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There are numerous benefits of using cloud computing, including:

  • Flexibility
  • Cost efficiency
  • Technical currency
  • Availability
  • Compatibility

If you specialise in particular fields (e.g. the arts, recreation and education services) you will have access to a wider range of solutions for your particular needs, and much more flexibility compared with 'one-off' solutions based on physical devices in your office. This is important, as your needs may change as your organisation secures contracts and grows or diversifies.

Figure 2 –Benefits of Cloud Computing

This illustration from the Australian Department of Communications illustrates the five qualities of cloud services which are distributed(clockwise from top) around the outline of a cartoon cloud, i.e. Scalability, Device agnostic, Capacity on demand, Metering and Resource pooling

(source: Department of Communications)


Small businesses and not-for-profit (NFP) organisations can particularly benefit from cloud computing. The common challenge you face is volatility in the volume of clients or members that you deal with, and variability in the services you are required to supply. If this challenge is met by fixed assets you've purchased and installed, or staff with career expectations, it is time consuming and costly to cover short bursts of activity or to reduce exposure during downturns. Cloud computing allows easy access to just the right level of computing resource for your needs, purchased and/or adjusted up and down via easy web-based interfaces.

Cost Efficiency

Establishing and maintaining computer facilities, like almost everything else, benefits from economies of scale. This is largely due to the efficiencies that arise from skill specialisation in the increasingly complex and ever changing world of ICT. In a large-scale operation such as a cloud computing company, staff can specialise – and become highly expert – in one or more of the many separate disciplines required to produce an effective and efficient ICT service.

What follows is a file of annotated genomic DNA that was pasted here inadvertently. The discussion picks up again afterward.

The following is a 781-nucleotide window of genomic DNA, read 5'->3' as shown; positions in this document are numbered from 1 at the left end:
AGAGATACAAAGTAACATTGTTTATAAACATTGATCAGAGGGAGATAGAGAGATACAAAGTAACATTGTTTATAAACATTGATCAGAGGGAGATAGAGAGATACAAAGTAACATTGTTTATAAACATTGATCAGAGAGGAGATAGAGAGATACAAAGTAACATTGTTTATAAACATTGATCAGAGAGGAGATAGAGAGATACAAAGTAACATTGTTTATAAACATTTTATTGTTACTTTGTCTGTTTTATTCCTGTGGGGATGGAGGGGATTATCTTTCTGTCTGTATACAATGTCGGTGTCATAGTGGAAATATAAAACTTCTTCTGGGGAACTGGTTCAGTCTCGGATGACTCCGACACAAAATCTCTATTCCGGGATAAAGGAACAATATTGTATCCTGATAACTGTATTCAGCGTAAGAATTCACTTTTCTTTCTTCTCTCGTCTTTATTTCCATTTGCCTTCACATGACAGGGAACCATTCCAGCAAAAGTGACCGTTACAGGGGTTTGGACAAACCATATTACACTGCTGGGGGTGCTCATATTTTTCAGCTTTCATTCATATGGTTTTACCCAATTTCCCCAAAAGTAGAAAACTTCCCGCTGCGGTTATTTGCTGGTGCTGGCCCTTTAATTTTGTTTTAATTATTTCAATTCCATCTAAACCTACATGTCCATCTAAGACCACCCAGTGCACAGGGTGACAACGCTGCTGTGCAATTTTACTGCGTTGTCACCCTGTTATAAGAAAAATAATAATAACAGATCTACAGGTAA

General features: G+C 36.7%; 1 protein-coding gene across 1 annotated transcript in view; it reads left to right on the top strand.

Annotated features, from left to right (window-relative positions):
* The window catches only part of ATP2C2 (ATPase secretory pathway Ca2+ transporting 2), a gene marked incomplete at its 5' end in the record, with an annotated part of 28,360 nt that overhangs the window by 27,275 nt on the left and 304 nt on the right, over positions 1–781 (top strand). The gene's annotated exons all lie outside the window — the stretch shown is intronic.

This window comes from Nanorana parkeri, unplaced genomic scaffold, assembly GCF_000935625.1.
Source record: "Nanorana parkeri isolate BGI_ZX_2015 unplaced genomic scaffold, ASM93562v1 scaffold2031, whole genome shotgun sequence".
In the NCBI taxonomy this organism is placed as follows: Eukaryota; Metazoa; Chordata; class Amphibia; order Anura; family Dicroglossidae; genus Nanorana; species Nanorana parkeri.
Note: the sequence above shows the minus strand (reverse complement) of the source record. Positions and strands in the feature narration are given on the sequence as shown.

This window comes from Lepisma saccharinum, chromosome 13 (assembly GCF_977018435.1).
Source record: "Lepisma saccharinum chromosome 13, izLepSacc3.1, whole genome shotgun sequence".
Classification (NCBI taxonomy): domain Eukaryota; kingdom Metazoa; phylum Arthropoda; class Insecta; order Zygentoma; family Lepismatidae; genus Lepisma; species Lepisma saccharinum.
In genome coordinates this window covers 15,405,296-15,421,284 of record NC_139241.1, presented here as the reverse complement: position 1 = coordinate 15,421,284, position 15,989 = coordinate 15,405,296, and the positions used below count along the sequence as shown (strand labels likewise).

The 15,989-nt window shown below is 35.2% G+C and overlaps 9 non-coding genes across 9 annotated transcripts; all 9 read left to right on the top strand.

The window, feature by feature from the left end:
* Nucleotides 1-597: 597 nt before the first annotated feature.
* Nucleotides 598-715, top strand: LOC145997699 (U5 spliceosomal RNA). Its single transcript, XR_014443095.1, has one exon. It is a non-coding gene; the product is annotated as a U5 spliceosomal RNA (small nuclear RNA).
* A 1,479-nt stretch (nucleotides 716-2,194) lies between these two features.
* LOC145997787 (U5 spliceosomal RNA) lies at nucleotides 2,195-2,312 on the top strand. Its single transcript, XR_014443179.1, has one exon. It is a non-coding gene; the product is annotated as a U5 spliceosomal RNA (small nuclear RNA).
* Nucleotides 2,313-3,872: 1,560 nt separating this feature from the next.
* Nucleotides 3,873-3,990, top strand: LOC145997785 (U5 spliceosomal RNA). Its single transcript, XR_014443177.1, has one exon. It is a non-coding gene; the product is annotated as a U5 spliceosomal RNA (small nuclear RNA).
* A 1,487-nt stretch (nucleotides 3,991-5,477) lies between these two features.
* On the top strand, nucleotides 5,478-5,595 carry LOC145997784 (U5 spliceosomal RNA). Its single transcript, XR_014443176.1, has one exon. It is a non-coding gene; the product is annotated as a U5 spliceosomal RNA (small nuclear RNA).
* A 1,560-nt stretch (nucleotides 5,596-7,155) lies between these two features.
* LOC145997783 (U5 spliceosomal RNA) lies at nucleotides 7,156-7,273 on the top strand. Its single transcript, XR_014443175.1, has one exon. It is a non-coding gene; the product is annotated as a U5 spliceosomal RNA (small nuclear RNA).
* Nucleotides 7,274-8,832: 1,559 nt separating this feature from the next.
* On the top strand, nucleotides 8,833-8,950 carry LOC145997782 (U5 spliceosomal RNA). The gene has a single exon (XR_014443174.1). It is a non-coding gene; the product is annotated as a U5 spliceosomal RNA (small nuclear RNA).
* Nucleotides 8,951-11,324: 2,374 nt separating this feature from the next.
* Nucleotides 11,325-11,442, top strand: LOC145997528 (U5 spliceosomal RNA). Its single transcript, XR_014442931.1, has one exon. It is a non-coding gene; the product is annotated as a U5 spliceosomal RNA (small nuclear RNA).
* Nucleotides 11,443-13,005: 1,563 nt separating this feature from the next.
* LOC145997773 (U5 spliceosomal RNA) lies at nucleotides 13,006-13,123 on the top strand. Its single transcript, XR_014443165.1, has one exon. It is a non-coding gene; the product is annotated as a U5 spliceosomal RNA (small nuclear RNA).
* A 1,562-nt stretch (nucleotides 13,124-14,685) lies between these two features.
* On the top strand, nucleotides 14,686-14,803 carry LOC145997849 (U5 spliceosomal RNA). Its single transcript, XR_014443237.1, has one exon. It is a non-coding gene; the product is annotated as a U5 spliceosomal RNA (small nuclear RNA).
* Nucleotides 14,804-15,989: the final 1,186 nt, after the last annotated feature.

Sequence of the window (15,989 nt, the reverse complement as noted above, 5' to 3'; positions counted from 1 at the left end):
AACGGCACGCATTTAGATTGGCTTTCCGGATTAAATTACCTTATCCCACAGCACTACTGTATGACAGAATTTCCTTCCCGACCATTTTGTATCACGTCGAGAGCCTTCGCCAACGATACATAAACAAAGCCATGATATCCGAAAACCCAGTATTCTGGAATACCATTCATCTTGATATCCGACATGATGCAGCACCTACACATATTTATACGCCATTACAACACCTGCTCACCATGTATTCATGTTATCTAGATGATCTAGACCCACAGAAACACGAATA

Technical Currency

Skills required for system administration, design, development, testing, management, support, capacity planning, security, privacy and assurance are quite complex and distinct. They require high levels of training, usually at tertiary level, and need to be regularly refreshed and upgraded. In a large organisation, staff can specialise in one or more of these areas and have the time and interest to maintain technical currency, whereas small organisations can have difficulty keeping up. Similarly, ICT hardware and software needs to be regularly updated to provide the most efficient and cost-effective service.


In order to ensure that computer operations maintain the high levels of availability demanded by today's businesses and their customers, there is a need to provide extra staff to cover for illness, leave and 24×7 operations. To achieve this, more than one individual needs to know the specifics of each of the many technical areas involved. It is very difficult for a small organisation to cover all of these needs.

Achieving high levels of availability of services also involves maintaining high levels of redundancy (duplication) within the system used to provide the facilities. This is costly, and rarely affordable by a small business or organisation; they often just accept the risk of system breakdowns. This is not to say that there aren't significant risks in the use of cloud computing, but with careful planning for business continuity and the selection of reliable providers, these risks can be mitigated (see Part 3).

The topics of continuity and availability are covered in more detail in Part 3 of this Module.

This graphic shows a typical roof top satellite dish against a beautiful sunset.


Prior to the advent of cloud computing, small businesses and organisations often found it difficult to support the software versions, network protocols and browser products required to ensure compatibility with other users with whom they engaged.

The model of software available via an annual subscription has been adopted by firms like Adobe (the Creative Cloud package for digital imagery and publishing) and Microsoft (the web-accessible Office 365 suite).

There used to be a need to constrain staff in the choice of devices, operating systems and productivity tools they could use in order to ensure compatibility. This problem is substantially addressed by the web-based nature of cloud computing, as well as by the support it provides for a range of access methods and devices.

Cloud computing has the bonus of supporting the increasingly popular 'Bring Your Own Device' (BYOD) model, where staff can use the hardware and operating system they prefer.

Return to 'What You Can Get From Cloud Computing'   Continue to 'How Cloud Computing Works'